TWDG Episodic vs Serialization
As with many ongoing series and downloadable titles, the stories told in The Walking Dead Game's various Seasons & Installments are told through different episodes. Each Season & Installment generally follows a single, large story that follows the same cast of characters until the end, with the arcs of it and its characters gradually developing as these episodes come out.
Based on the five separate games that have come out and finished thus far, what is your opinion on how these stories are told?
Do you appreciate the various attempts at a serialized format telling long-term story arcs? Do you think the games are better when they are relatively episodic with a monster of the week format?
Or maybe you a certain bit of both?
How might any Season/Installment have been different in the other format?
I think it's safe to say that Season 1 was so great in part because it struck a balance between the two. There were ongoing character arcs throughout its duration, mainly for Lee, Clementine, Kenny, Lilly, and Ben, but Telltale took the time to make each episode it's own, mostly self-contained experience for the most part. Starved for Help is generally considered the benchmark by many people because it went out of its way to make the St. John's Dairy, the Save Lots Bandits, and even Jolene feel like considerably and somewhat reciprocally realized entities with their own stories.
By comparison, I think many would agree Season 2 is still a big example of where the former side of this debate can rise considerable in validity. Season 2 set out from the start to tell a Myth Arc involving the history between the Cabin Group and Carver with Clementine's own arc regarding what she's lost & has to learn to deal with it amongst other things in the post-apocalyptic world developing as she becomes intertwined with it. On a cohesive paper, this could've been and should've been a great story that managed to showcase really complicated characters, situations, and lessons, perhaps surpassing that of Season 1. Instead, we saw something that was told in questionable ways, whether it be characters that were relatively underdeveloped or even somewhat variable between episodes, plot points and details that either get passed off or go nowhere, and a collective direction that was confusing at best or wishy-washy at worst. And while they've showed signs of improving a little in a way, I think the other seasons haven't exactly been that much better about it.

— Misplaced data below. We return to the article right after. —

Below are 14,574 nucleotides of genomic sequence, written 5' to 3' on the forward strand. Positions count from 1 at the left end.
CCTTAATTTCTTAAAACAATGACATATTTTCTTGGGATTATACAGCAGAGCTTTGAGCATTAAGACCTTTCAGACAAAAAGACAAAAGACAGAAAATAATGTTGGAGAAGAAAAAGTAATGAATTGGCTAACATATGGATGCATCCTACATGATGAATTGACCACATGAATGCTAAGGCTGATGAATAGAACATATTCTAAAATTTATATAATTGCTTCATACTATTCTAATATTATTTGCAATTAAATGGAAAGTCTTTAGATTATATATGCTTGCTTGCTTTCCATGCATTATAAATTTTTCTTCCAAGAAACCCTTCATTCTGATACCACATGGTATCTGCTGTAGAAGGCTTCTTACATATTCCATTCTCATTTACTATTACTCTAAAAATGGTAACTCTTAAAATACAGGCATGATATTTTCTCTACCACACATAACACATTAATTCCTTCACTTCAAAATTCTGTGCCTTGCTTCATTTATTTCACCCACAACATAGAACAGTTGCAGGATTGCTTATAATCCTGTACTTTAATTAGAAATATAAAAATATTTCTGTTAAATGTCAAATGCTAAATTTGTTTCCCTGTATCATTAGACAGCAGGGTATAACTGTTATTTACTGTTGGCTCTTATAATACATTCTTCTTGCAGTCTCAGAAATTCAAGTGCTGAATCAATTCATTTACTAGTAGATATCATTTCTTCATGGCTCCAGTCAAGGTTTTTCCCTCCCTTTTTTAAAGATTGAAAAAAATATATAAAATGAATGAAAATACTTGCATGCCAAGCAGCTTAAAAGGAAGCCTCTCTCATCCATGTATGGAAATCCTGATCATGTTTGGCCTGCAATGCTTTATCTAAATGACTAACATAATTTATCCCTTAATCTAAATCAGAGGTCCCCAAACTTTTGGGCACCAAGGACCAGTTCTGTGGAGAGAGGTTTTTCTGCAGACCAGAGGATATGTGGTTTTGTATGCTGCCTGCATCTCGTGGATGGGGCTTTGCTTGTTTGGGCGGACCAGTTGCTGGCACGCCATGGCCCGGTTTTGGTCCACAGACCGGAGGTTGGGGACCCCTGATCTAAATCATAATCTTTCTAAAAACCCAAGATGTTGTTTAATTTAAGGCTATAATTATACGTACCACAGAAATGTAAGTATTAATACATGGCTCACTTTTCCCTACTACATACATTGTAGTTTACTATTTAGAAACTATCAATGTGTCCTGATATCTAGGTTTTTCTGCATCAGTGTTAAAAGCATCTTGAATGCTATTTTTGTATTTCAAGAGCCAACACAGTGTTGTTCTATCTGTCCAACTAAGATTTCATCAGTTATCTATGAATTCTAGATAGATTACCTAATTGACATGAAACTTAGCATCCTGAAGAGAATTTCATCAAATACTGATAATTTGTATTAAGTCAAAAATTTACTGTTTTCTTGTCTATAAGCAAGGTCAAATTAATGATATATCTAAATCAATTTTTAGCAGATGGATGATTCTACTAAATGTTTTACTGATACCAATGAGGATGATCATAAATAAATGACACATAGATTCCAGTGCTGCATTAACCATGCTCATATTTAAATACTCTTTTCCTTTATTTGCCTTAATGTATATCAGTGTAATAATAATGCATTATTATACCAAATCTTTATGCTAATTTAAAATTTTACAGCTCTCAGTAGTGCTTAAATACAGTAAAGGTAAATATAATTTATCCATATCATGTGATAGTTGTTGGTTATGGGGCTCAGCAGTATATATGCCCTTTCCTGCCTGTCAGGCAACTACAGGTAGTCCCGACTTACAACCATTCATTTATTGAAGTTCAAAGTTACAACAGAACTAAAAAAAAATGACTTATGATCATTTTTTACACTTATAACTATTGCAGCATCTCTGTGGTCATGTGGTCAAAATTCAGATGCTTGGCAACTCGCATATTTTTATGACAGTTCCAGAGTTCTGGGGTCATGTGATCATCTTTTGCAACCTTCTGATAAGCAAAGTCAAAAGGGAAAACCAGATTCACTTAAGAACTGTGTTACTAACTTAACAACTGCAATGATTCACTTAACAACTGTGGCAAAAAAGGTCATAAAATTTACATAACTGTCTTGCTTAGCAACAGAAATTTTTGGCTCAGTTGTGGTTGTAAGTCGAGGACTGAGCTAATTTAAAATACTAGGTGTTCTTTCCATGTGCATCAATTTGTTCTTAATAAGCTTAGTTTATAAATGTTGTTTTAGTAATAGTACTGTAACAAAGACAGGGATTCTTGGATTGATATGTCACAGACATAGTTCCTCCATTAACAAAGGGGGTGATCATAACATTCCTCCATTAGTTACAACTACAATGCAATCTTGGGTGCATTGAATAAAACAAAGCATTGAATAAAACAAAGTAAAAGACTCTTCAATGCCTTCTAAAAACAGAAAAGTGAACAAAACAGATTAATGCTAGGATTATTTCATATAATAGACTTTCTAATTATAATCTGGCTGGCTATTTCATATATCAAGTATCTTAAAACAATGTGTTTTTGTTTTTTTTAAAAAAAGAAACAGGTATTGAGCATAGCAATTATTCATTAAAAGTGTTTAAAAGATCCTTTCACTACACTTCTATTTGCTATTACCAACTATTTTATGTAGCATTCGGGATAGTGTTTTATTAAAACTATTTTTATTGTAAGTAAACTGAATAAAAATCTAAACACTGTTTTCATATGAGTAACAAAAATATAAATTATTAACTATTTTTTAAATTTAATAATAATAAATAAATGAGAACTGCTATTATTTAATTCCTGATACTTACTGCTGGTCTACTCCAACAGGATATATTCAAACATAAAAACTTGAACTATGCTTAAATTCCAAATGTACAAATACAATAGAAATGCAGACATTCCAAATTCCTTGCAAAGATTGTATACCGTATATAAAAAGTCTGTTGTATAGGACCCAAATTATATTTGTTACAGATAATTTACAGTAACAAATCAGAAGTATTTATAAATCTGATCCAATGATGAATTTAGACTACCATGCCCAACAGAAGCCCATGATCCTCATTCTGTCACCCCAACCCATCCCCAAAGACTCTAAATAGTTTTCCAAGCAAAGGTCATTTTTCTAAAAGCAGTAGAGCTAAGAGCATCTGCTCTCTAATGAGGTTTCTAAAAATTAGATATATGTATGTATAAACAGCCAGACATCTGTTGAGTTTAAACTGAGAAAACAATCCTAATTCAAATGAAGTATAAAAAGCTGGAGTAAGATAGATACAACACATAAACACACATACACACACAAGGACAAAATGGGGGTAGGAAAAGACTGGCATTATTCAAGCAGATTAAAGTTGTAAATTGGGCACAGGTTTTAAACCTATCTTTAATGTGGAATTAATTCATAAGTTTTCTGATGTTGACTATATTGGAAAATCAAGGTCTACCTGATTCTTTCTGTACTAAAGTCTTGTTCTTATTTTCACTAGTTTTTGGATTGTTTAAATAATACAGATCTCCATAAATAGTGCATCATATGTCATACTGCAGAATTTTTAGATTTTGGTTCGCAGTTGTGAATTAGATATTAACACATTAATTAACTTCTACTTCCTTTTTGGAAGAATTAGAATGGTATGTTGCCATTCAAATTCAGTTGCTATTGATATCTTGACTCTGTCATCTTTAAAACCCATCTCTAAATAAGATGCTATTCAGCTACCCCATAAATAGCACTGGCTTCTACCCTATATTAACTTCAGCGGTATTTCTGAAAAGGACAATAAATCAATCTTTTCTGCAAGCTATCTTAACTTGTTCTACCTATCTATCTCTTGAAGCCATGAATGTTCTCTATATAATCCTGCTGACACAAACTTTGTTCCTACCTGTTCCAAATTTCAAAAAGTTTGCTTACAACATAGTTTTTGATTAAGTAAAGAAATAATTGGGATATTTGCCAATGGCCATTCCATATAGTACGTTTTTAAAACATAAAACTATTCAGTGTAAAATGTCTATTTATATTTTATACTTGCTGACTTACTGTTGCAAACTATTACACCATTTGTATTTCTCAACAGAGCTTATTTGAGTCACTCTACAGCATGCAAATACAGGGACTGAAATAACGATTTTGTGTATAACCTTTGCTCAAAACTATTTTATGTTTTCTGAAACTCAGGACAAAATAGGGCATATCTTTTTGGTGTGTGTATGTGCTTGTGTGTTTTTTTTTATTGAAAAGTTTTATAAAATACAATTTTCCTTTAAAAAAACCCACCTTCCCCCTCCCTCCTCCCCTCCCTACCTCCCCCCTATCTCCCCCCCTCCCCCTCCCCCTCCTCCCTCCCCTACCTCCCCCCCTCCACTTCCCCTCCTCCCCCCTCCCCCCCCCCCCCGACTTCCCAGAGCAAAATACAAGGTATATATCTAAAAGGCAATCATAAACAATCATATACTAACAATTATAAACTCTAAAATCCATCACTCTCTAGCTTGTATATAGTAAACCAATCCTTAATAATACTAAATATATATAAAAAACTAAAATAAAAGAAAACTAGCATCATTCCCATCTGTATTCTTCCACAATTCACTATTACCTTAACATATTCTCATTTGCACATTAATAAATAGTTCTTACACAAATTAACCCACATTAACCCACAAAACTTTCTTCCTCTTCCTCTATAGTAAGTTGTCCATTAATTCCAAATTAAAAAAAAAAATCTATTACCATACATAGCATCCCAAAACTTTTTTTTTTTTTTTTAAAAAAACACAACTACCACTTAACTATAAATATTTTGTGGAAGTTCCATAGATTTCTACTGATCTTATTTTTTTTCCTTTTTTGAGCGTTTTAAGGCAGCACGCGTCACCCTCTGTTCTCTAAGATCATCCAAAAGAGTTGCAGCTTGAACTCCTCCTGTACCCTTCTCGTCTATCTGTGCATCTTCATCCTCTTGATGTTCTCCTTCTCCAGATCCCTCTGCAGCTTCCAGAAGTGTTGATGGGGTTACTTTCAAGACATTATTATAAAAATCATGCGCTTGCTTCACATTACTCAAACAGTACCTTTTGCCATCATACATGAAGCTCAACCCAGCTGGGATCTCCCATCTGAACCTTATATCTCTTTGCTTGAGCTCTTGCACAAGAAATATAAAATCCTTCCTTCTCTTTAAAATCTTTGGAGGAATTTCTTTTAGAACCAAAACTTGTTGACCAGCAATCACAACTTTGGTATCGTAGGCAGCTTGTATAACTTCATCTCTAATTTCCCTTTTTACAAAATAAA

If I could go off script here for a second and maybe stretch my wings a little further than I should, I feel like serialization is both the sustenance and ironically a weakness of Telltale in general. Not to be too hard on them or claim I know more than I actually do, but I sorta got the vibe from what games I've experienced and/or heard about thus far that there tends to be some hiccups in the cohesive and/or "satisfying" storytelling. This seems to be particularly concentrated around the penultimate episodes, where the stories are entering or have entered their third act and are trying to wrap themselves up by drawing attention to the final conflicts that will be dealt with by the climax of Episode 5. Here are few examples for the rode:
Note: If you have much to say about my point with The Wolf Among Us, feel free to do so here instead. I haven't had much experience with the others, though, so be mindful with anything on that.